Back home the king is regarded as a modest reformer who has cracked down on home-grown terrorism and loosened a few relatively minor restrictions on his subjects’ personal freedom.

With oil prices surging, Saudi Arabia is growing in prosperity and embracing some modern trappings. Bibles and crucifixes are still banned, but internet access is spreading and there are plans for “Mile High Tower”, the world’s tallest skyscraper, in Jeddah. As a key ally of the West, the king had every reason to expect a warm welcome.

Yet wealthy Saudis remain the chief financiers of worldwide terror networks. “If I could somehow snap my fingers and cut off the funding from one country, it would be Saudi Arabia,” said Stuart Levey, the US Treasury official in charge of tracking terror financing.

Extremist clerics provide a stream of recruits to some of the world’s nastiest trouble spots.

An analysis by NBC News suggested that the Saudis make up 55% of foreign fighters in Iraq. They are also among the most uncompromising and militant.

Half the foreign fighters held by the US at Camp Cropper near Baghdad are Saudis. They are kept in yellow jumpsuits in a separate, windowless compound after they attempted to impose sharia on the other detainees and preached an extreme form of Wahhabist Islam.

In recent months, Saudi religious scholars have caused consternation in Iraq and Iran by issuing fatwas calling for the destruction of the great Shi’ite shrines in Najaf and Karbala in Iraq, some of which have already been bombed. And while prominent members of the ruling al-Saud dynasty regularly express their abhorrence of terrorism, leading figures within the kingdom who advocate extremism are tolerated.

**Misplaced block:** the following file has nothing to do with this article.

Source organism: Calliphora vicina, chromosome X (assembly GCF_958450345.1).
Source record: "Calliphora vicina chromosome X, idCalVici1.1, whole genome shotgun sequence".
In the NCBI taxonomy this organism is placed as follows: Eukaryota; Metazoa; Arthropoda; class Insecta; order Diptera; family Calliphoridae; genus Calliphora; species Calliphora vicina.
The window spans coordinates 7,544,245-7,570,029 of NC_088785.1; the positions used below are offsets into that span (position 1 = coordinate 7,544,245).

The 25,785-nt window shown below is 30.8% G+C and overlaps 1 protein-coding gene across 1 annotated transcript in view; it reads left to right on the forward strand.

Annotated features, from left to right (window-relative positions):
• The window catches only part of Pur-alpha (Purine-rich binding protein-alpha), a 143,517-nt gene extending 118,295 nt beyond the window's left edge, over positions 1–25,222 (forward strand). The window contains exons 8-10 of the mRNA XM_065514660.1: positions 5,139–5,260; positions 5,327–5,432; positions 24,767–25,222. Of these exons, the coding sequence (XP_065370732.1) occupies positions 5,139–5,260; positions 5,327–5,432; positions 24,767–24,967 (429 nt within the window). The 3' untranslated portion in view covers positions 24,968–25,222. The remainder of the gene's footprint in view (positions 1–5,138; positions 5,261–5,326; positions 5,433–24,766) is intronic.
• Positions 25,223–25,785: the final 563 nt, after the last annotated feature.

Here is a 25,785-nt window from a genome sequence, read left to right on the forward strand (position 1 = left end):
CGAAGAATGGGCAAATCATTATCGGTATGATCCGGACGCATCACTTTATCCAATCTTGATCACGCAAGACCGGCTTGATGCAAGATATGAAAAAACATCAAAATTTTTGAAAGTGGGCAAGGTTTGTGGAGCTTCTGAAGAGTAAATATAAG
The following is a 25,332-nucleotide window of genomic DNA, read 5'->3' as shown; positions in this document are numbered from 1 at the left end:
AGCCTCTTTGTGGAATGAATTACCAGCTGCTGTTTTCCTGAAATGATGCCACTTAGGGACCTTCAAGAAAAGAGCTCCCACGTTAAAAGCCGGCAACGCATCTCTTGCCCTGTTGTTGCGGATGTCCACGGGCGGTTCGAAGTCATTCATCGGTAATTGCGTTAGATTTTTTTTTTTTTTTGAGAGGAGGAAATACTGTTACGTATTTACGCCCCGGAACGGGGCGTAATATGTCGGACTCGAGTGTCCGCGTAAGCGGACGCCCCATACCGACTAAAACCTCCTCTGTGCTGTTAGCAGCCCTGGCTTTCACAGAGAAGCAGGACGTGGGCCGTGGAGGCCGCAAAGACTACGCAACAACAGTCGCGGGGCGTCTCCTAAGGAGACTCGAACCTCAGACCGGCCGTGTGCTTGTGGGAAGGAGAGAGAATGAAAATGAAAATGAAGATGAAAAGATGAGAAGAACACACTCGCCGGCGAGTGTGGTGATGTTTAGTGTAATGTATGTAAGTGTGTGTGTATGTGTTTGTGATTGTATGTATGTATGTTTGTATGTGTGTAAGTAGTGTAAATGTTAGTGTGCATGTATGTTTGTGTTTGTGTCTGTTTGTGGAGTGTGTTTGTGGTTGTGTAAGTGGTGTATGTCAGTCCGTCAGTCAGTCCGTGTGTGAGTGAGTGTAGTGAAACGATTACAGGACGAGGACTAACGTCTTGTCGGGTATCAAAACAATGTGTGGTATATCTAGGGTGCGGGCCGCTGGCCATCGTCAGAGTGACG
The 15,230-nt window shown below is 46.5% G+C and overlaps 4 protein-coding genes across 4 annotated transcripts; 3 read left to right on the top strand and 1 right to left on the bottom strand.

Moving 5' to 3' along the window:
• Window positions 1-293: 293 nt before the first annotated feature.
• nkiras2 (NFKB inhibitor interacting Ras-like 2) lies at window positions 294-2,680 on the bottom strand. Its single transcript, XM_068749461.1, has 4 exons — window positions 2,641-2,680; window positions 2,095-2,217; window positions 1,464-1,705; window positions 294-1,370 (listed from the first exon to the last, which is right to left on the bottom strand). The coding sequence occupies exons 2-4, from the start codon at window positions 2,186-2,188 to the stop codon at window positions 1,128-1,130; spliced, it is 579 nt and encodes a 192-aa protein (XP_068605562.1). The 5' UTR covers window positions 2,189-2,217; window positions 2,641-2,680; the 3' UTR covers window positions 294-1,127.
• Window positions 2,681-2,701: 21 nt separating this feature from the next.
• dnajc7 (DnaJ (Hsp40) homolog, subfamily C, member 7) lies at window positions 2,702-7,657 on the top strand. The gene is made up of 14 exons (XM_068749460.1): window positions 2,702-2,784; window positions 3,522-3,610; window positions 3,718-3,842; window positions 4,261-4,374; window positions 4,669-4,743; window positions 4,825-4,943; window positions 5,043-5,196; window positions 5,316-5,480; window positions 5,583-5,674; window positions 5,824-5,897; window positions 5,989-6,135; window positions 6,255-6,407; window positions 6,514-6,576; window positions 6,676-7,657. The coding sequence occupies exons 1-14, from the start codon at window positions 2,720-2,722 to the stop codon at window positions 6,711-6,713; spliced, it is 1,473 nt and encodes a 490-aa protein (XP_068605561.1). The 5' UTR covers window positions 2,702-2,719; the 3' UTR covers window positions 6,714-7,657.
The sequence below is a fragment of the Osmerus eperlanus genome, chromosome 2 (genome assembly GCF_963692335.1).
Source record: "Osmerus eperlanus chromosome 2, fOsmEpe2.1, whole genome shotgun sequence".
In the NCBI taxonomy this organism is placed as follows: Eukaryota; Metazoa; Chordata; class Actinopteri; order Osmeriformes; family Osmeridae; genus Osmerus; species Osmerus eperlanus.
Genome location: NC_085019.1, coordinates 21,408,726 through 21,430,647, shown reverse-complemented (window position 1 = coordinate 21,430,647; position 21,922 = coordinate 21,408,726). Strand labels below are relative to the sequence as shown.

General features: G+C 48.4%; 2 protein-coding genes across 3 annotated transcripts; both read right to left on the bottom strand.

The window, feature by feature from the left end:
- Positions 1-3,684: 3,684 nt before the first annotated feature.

Sheikh Saleh al-Luhaidan, the chief justice, who oversees terrorist trials, was recorded on tape in a mosque in 2004, encouraging young men to fight in Iraq. “Entering Iraq has become risky now,” he cautioned. “It requires avoiding those evil satellites and those drone aircraft, which own every corner of the skies over Iraq. If someone knows that he is capable of entering Iraq in order to join the fight, and if his intention is to raise up the word of God, then he is free to do so.”

The Bush administration is split over how to deal with the Saudi threat, with the State Department warning against pressure that might lead the royal family to fall and be replaced by more dangerous extremists.

“The urban legend is that George Bush and Dick Cheney are close to the Saudis because of oil and their past ties with them, but they’re pretty disillusioned with them,” said Stephen Schwartz, of the Centre for Islamic Pluralism in Washington. “The problem is that the Saudis have been part of American policy for so long that it’s not easy to work out a solution.”

According to Levey, not one person identified by America or the United Nations as a terrorist financier has been prosecuted by Saudi authorities. A fortnight ago exasperated US Treasury officials named three Saudi citizens as terrorist financiers. “In order to deter other would-be donors, it is important to hold these terrorists publicly accountable,” Levey said.

All three had worked in the Philippines, where they are alleged to have helped to finance the Abu Sayyaf group, an Al-Qaeda affiliate. One, Muham-mad Sughayr, was said to be the main link between Abu Sayyaf and wealthy Gulf donors.

Sughayr was arrested in the Philippines in 2005 and swiftly deported to Saudi Arabia after pressure from the Saudi embassy in Manila. There is no evidence that he was prosecuted on his return home.

This year the Saudis arrested 10 people thought to be terrorist financiers, but the excitement faded when their defence lawyers claimed that they were political dissidents and human rights groups took up their cause.